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The Value That Leaves a Lasting Impression

The bottle-cap sized carvings of the bear cubs in the mother bear's eyes are done with precision.  These added fine details are what appraisers look for when deciding upon the value of your work.

My wife told me that several years ago (before we met), an old friend of hers offered her knowledge and wisdom about the westcoast native art industry. She told my wife that the reason indigenous art is priced so high is because [native artists] need to supplement the cost for their drug and drink problem.

I’m glad my wife didn’t listen to her. If she had, she might not have wanted to have much to do with me when we met.

I can’t speak for every artist out there, but I can tell you that this sort of ignorance puts people like me in a bad position. Now I’m forced to defend what I do and try and fight to prove I’m not wasting my funds. The bottom line is that it’s really no one’s business what someone does with their money, but I can appreciate that no one wants to enable someone’s substance abuse problem.

To put it into perspective, the cost of one piece such as a mask will go to about two months’ worth of living expenses. Will I make another sale after two months? Who knows? But I have to assume that I need to stretch my dollar in case I don’t. I too have operating costs. It sucks up a lot more energy to run power tools and to circulate the air in my shop on one day than it would for most in one month.

It is also part of my job to use extra materials such as hair, shells, and cedar bark. Farming for these items can take days if not weeks (and for hair—years). Any amount of time that I’m taken away from my shop to farm for materials costs me time, and time is money. I can recall spending months looking for operculum shells, and not just any size. They all have to be uniform in size for sets of teeth. When combing through a pebbly beach, looking for one size for one mask, it can take weeks (and only at the mercy of low tide).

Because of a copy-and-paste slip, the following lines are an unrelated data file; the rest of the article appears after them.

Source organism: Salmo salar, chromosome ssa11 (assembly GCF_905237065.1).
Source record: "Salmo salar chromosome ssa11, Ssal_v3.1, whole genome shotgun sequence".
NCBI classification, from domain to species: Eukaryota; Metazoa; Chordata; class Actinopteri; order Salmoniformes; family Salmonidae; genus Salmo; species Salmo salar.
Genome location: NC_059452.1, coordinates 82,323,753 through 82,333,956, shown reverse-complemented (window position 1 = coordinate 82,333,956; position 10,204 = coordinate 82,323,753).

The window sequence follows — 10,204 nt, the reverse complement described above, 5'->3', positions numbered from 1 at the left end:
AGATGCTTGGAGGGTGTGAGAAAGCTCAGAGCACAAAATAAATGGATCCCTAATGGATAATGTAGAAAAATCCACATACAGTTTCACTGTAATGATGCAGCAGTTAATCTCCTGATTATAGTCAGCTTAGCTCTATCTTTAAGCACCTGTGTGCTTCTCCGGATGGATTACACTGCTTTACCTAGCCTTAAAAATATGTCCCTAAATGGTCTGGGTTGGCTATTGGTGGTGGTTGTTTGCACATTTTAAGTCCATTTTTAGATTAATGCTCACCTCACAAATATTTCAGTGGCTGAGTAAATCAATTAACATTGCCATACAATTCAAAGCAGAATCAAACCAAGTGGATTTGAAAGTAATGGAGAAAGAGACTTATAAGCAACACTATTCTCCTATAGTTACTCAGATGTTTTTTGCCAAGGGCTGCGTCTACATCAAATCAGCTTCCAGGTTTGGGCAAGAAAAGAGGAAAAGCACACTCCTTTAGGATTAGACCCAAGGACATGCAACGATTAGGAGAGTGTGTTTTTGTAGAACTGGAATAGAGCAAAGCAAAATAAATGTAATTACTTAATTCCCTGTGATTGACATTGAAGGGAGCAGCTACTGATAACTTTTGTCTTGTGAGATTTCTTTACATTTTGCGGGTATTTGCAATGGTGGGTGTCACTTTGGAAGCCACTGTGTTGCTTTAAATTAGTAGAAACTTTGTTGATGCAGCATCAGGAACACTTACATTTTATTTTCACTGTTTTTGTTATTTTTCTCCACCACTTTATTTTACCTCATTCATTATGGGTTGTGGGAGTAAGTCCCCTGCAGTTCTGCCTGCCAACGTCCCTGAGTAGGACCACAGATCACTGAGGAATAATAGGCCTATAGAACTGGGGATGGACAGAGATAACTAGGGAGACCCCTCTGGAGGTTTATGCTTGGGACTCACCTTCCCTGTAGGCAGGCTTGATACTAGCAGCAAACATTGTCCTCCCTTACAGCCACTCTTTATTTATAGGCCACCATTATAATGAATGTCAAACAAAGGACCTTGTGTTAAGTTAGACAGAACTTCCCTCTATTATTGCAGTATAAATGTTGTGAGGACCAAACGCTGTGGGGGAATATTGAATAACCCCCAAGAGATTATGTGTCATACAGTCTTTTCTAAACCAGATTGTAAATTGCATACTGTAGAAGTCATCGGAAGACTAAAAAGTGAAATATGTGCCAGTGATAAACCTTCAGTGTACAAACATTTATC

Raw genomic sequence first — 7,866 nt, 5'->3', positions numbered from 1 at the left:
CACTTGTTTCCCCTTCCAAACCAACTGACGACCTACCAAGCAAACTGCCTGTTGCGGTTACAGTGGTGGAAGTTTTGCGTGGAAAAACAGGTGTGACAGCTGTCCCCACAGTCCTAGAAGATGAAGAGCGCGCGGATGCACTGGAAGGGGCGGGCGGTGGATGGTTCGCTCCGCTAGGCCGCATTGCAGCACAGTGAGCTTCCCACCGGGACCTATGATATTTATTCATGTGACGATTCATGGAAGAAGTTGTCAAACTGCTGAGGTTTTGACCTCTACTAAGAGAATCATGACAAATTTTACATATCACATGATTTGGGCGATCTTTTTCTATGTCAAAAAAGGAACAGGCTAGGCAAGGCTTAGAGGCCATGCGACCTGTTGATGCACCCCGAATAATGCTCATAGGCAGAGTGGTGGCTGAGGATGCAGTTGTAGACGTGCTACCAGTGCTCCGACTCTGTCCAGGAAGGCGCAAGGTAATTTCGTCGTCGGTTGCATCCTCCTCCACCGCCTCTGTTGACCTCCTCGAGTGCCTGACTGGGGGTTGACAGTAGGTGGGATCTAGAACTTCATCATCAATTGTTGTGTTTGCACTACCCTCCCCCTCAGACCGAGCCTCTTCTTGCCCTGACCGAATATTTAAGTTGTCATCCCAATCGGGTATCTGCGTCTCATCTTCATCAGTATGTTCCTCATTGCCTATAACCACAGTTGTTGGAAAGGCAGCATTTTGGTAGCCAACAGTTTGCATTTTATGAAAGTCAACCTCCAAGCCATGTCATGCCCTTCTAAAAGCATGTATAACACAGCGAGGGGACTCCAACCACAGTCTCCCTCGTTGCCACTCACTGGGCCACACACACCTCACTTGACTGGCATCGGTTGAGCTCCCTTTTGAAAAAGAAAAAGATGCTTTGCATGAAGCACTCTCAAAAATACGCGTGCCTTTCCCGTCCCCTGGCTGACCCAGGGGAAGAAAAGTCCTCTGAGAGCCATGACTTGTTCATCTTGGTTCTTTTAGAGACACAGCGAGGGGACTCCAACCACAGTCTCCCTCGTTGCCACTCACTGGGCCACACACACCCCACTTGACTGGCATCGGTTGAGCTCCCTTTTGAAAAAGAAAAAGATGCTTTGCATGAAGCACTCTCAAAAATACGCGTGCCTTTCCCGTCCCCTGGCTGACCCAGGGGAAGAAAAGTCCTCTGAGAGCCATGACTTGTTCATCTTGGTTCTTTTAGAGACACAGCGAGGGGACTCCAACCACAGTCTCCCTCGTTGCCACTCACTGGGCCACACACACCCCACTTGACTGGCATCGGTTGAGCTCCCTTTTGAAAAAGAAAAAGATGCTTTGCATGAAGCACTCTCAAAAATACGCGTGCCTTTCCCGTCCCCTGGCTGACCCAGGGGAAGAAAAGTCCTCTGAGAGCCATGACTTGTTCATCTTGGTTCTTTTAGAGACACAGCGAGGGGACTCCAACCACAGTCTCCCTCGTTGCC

Little things such as my phone bill, when I need to make long distance calls to clients outside of Canada (when an email won’t do), running steam for a bent box, travel expenses to meet with potential buyers, creating marketing and advertising – all start adding up. Because I can’t speak for another artist, personally I take no days off. My hours are always 24/7. Before I know it, I’m praying for another sale so I can make it through another two months.

This is why I have recently had to separate delivery and shipping costs from my orders, and why donations are carefully considered to only a few organizations per year.

With all of these expenses and so much time putting in to carving, who has time to drink?

My advice to potential buyers is to get to know your artist. There is no harm in simply asking an artist questions to get some idea who they are as a person. Check for the detail in their art which can indicate how many long hours goes in to one piece. Look around their work space and decide for yourself. Do you see shrines of beer cans, or do you see clutter from a hard day’s work?

In the end, ask yourself if it is important to you that your own hard-earned money goes in to a piece whereby the artist will invest in their craft, or do you simply just want an item without knowing the personal business of who you support?

There is no correct answer here. Customers have a budget too, and I respect that. I too have a budget when I obtain materials and have to decide what’s best for now or later. Do I want to go through a repair job later on, or do it right the first time and keep my reputation as a reliable artist intact?

The value of indigenous art is also precious, even though we still put a price tag on our work. We are people who are proud of our heritage and that sort of love for what we do is priceless.

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